Monday Morning Cup of Coffee takes a look at news coming across HousingWire's weekend desk, with more coverage to come on bigger issues.

Last week's better-than-expected jobs report kept the two-year cumulative job growth numbers near the highest levels of the past sixty years – which was no small accomplishment.

However, the combination of low mortgage rates and strong jobs growth continues to do little to spur purchase mortgage demand: the latest MBA purchase application reading of 173 is comparable to 1995-1996 levels, when the economy was less than half its current size.

The repressed lending activity on what is for most Americans the biggest ticket purchase they will make shows that credit creation and money velocity remain depressed.

Bank of American/Merrill Lynch analyst Chris Flanagan says this is a feature, not a bug.

“As we have written many times, whether it was recognized or not, weak mortgage credit creation effectively was the ‘plan’ when the post-crisis regulatory and capitalization framework was implemented,” he says. “Strong jobs and weak mortgage production should result in continued curve flattening, with 2s-10s expected to hit zero by mid- to late-2016, as the Fed inevitably hikes short term rates, and the back end remains anchored.

“Until we see mortgage purchase apps break out to the upside, we think interest rates need to remain at least near current levels,” he says. “The rate range scenario is generally a positive one for securitized products. For agency MBS, it keeps prepayment, extension and supply concerns all at a minimum. Although spreads have declined over the past month, we think there is room for a further grind tighter and maintain an overweight on the basis.”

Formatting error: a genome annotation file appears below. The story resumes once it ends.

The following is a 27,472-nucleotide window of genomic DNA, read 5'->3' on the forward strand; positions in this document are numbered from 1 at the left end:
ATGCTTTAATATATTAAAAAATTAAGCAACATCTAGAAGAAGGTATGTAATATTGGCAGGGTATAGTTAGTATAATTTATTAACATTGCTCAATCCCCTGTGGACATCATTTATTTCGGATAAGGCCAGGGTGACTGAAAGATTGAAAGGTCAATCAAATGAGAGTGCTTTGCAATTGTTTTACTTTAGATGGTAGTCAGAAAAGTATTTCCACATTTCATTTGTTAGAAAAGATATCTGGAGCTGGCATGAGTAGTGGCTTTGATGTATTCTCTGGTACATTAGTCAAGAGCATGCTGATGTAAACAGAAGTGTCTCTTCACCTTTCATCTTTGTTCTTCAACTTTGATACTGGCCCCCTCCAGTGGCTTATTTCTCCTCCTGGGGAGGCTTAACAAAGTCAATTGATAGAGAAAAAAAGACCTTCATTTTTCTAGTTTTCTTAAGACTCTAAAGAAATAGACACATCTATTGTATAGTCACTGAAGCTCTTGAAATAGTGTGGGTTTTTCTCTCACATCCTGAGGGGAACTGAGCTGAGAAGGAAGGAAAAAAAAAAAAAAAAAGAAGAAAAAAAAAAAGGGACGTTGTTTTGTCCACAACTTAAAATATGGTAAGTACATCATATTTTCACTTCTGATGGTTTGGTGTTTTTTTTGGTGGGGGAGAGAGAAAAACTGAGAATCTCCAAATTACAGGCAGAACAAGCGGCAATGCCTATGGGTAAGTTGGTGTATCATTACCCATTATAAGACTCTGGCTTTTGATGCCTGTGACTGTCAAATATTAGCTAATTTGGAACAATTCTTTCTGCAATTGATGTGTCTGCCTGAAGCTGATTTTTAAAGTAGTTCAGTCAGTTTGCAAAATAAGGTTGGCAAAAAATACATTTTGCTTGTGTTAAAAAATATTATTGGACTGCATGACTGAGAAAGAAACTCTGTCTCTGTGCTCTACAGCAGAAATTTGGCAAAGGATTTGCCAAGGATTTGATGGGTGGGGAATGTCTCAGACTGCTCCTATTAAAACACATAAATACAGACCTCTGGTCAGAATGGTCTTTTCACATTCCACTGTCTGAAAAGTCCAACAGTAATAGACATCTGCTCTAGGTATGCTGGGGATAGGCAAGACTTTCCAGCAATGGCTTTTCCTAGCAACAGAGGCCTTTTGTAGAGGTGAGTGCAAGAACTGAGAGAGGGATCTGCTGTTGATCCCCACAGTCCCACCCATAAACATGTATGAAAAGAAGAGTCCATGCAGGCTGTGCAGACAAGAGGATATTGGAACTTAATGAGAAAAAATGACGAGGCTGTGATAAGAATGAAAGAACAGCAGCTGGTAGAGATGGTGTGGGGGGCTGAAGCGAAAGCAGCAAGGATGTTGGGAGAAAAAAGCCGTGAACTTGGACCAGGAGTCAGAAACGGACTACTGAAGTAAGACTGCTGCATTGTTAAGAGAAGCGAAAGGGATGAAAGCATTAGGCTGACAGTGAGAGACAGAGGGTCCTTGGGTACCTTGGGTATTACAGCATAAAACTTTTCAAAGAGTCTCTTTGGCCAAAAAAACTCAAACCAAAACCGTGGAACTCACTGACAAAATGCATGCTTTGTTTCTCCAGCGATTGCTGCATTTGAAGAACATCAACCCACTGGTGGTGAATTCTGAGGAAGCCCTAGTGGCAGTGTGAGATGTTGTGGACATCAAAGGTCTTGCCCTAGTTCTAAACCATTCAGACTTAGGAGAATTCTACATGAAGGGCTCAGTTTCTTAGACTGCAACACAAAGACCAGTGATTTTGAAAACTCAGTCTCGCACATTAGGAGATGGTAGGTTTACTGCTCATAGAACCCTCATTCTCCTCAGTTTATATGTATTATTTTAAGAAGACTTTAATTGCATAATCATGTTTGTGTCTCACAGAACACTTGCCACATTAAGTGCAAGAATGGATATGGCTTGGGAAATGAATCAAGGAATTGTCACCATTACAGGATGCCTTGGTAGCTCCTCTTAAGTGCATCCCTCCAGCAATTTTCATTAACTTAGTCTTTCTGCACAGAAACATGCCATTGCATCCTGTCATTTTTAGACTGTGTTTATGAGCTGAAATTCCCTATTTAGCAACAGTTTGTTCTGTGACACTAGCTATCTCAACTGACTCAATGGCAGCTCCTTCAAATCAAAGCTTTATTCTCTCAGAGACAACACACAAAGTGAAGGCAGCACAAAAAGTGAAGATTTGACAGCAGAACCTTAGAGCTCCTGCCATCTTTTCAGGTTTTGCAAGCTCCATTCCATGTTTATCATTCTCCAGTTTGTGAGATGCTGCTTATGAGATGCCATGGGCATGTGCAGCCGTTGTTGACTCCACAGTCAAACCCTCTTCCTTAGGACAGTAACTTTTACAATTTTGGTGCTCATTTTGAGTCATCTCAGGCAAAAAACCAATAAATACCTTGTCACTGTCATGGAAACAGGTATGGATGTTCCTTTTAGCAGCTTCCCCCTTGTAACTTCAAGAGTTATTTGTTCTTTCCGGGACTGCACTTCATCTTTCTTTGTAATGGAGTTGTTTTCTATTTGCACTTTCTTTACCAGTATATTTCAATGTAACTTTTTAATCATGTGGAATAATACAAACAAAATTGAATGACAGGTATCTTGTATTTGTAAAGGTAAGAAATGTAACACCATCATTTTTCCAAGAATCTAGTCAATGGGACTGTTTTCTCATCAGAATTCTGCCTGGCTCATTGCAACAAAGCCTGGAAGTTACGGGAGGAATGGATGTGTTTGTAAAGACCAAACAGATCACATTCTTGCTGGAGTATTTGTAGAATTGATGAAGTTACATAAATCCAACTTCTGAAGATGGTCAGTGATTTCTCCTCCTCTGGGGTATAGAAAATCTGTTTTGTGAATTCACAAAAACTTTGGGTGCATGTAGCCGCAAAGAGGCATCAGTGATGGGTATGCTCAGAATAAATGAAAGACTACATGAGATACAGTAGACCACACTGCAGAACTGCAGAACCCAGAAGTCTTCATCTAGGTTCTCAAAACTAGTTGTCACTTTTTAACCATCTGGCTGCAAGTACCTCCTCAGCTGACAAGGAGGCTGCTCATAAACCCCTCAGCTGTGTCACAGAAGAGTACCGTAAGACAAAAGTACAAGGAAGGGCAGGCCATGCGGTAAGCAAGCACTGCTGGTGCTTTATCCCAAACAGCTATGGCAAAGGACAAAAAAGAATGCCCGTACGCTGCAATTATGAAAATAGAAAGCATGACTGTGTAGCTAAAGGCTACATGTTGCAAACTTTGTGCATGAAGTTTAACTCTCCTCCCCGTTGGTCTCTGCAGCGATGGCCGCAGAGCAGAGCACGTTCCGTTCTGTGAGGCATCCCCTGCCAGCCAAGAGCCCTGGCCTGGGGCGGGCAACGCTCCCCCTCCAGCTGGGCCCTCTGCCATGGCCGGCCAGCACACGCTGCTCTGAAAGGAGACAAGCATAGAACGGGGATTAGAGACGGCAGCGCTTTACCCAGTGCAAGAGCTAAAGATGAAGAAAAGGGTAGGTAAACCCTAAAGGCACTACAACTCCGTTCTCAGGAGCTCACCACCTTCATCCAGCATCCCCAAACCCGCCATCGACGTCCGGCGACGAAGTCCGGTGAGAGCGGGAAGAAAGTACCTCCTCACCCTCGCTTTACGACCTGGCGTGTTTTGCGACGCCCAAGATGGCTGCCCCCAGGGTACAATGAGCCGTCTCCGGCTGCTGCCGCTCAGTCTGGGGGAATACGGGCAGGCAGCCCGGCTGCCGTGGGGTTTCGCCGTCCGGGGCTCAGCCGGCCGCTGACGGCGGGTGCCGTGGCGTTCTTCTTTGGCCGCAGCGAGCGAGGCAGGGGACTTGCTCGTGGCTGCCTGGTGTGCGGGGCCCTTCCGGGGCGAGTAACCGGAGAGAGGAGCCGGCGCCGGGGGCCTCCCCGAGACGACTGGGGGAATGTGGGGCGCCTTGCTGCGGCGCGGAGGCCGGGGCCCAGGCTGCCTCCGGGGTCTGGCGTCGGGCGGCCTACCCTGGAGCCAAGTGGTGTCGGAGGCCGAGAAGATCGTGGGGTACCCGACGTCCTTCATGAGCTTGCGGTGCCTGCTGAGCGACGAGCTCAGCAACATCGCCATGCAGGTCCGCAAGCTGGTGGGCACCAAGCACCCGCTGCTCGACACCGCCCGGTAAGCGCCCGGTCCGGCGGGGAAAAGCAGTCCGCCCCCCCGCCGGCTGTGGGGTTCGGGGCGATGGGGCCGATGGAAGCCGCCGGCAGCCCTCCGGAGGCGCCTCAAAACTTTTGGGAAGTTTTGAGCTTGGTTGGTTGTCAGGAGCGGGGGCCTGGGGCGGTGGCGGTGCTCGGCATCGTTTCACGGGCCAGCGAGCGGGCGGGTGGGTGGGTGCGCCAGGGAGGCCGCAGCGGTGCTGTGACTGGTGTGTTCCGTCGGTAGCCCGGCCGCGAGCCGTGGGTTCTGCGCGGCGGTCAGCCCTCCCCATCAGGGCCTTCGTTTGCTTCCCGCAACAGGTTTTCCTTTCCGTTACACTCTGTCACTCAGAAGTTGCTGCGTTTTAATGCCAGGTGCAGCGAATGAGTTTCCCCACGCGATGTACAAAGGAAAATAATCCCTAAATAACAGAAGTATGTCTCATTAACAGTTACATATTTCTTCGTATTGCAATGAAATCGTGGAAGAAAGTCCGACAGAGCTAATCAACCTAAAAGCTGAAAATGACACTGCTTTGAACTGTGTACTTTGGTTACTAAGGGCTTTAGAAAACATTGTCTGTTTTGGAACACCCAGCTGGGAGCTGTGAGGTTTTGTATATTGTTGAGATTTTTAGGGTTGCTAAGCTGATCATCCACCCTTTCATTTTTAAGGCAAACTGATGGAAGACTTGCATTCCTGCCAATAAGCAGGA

On Monday the National Association of Home Builders will release its housing market index – the builder confidence survey – for March. The index posted in February at an index level of 55 versus 57 in January. The index has averaged 56 since first turning into the plus column in July last year.

But a negative in the report was a further drop in the buyer traffic component, down 5 points to 39 for the lowest reading since July.

The NAHB housing market index is based on a survey in which respondents from this organization are asked to rate the general economy and housing market conditions. The housing market index is a weighted average of separate diffusion indexes: present sales of new homes, sale of new homes expected in the next six months, and traffic of prospective buyers in new homes.  

How did housing starts fare in February? We’ll find out on Tuesday. Housing starts slipped in January on weakness in single-family starts. Housing starts declined 2% in January after a 7.1% jump the month before.

The 1.065 million unit pace was up 18.7% on a year-ago basis. Single-family starts dropped 6.7% after a 7.9% boost in December.

The slow pace of permits suggests that housing activity is muted. Housing permits dipped 0.7%, following no change in December.

The Federal Open Market Committee will almost certainly – as discussed above and by every analyst opinion out there – announce on Wednesday afternoon that it will leave the policy rate unchanged.

Also, the Federal Reserve will release its quarterly forecasts at the same time as the statement. Traditionally, the Fed forecasts covered GDP, the PCE price index, and the civilian unemployment rate.

However, the forecast report additionally now includes forecasts for the appropriate timing of the next change in the fed funds rate and the expected fed funds rate at the end of the next two years.

No banks were closed the week ending March 13, according to the FDIC.